The following resolution was passed at the SEIU Minnesota State Council Executive Board meeting calling on Bloomington City Attorney Sandra Johnson to drop charges against the 11 #BlackLivesMatter members who were part of the peaceful protest at the Mall of America on December 20, 2014:
Having the right to take part in peaceful, non-violent protest is an essential part of any Democracy. Throughout history, many important victories have been won because brave women and men were willing to raise their voices and push back against the status quo. Any attempts to chill free speech will harm us all.
At a time of staggering racial inequalities, the #BlackLivesMatter movement is using their voices to shine a light on structural racism in our society and the harm it causes to families: the physical, economic, emotional and spiritual damage to our sisters and brothers here in Minnesota and across the country.
The decision by Bloomington City Attorney Sandra Johnson to prosecute protest organizers is wrong. We should be having thoughtful dialogue on how to close the painful racial inequalities that plague our communities, not spending time criminalizing peaceful protesters. We urge Sandra Johnson to do the right thing and drop the charges against these peaceful activists.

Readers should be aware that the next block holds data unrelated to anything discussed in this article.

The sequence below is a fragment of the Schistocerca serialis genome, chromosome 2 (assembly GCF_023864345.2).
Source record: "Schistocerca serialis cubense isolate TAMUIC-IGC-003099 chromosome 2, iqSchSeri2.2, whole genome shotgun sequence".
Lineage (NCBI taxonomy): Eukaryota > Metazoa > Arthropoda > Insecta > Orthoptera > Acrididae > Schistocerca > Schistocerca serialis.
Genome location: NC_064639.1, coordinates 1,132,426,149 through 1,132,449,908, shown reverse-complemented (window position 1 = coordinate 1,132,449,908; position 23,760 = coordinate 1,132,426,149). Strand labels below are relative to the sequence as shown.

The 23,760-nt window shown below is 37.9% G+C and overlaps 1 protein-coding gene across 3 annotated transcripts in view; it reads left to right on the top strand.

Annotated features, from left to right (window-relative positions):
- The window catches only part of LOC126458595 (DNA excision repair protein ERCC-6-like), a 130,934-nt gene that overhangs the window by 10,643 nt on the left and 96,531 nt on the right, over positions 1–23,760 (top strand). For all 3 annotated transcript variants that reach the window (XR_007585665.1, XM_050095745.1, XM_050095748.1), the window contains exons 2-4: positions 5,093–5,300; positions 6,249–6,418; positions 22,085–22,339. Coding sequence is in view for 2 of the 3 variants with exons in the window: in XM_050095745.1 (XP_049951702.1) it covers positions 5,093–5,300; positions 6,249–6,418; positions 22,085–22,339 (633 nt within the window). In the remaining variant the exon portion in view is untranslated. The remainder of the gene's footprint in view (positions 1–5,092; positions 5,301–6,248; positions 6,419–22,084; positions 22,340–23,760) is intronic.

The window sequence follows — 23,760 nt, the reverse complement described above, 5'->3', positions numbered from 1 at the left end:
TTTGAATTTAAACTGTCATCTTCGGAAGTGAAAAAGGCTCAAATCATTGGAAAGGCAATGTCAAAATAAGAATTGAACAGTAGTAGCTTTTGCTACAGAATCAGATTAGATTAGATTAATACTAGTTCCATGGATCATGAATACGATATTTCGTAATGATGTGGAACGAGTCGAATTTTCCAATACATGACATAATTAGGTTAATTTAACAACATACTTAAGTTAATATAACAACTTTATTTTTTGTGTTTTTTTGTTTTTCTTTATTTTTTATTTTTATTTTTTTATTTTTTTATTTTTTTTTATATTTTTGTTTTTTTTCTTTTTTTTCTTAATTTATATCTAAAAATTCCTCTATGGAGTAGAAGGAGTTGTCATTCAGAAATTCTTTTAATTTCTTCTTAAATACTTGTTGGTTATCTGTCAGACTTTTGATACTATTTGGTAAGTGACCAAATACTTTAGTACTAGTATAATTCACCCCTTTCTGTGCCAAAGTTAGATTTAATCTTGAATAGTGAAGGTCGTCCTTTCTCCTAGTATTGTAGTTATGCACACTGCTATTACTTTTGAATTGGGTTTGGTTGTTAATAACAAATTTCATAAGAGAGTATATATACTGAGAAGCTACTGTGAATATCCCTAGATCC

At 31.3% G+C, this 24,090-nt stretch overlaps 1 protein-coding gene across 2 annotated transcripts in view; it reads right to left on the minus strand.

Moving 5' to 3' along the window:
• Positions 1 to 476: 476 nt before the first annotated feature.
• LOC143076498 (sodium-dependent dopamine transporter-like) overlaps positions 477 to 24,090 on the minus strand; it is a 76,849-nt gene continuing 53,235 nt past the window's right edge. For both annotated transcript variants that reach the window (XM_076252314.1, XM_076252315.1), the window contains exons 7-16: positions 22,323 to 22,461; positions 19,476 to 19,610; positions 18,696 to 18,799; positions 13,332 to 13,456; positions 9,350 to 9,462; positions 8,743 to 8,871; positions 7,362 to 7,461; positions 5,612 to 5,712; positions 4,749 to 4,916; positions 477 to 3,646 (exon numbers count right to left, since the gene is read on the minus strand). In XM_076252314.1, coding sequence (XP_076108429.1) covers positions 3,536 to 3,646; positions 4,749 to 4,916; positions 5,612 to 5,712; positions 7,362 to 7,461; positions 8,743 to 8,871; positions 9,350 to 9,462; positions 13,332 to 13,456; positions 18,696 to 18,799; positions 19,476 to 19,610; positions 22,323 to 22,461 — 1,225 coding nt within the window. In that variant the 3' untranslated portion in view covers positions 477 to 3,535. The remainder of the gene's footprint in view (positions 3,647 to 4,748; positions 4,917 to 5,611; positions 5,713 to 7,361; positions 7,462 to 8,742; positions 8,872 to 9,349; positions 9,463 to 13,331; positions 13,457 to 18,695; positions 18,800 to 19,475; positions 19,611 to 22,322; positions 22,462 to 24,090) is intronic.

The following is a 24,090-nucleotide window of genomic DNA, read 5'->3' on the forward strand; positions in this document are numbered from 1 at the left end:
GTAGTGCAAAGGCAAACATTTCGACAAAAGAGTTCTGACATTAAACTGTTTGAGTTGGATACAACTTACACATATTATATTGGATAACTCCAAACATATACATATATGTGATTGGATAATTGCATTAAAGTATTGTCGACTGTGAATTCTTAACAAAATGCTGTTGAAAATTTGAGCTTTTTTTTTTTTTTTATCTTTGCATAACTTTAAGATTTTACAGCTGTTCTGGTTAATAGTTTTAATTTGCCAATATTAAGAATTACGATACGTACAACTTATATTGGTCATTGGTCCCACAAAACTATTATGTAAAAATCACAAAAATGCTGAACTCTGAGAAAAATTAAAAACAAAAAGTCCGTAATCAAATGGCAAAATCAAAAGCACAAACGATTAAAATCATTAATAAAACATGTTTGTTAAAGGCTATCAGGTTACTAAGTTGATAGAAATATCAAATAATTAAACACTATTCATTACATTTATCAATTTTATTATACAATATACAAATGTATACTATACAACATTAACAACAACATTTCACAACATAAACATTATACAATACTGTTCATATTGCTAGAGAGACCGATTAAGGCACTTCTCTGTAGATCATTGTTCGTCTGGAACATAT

St. Paul – Faculty, staff, and students from the University of Minnesota showed up at the Capitol on Wednesday evening to talk to candidates for the U of MN Board of Regents about the importance of soliciting input from faculty and students. As Regents awaited the outcomes of their elections inside the House chamber, University faculty, staff and students gathered in the hallway under a large print-out of the University’s mission statement and made themselves available to speak with candidates. Faculty decided to invite Regents into dialogue after attending the Higher Education Committee hearing, which they felt revealed a troubling disconnect between Regent candidates and the people of the University they seek to govern.
Many in attendance stressed the U’s land grant tradition and encouraged the Regents to defend this legacy from various threats. Harry Boyte, a Senior Fellow at the Humphrey Institute, observed that the land grant tradition means that universities are “owned by the whole people” and embody the idea of democratic excellence. At the heart of this idea is “that a diverse mix of people from many different backgrounds interacting and cooperating in learning and discovery can achieve greatness that a focus on individual stars and ‘the best and the brightest’ never can accomplish.”
This land grant tradition, argued Professor Karen-Sue Taussig, means that the U is not a business but a public trust. “I have become increasingly concerned that the administration and regents treat the U like just any other business rather than recognizing the distinctive public role the university plays in creating the kind of thoughtful, well-rounded and engaged educated citizenry that is essential to maintaining a vibrant democracy.”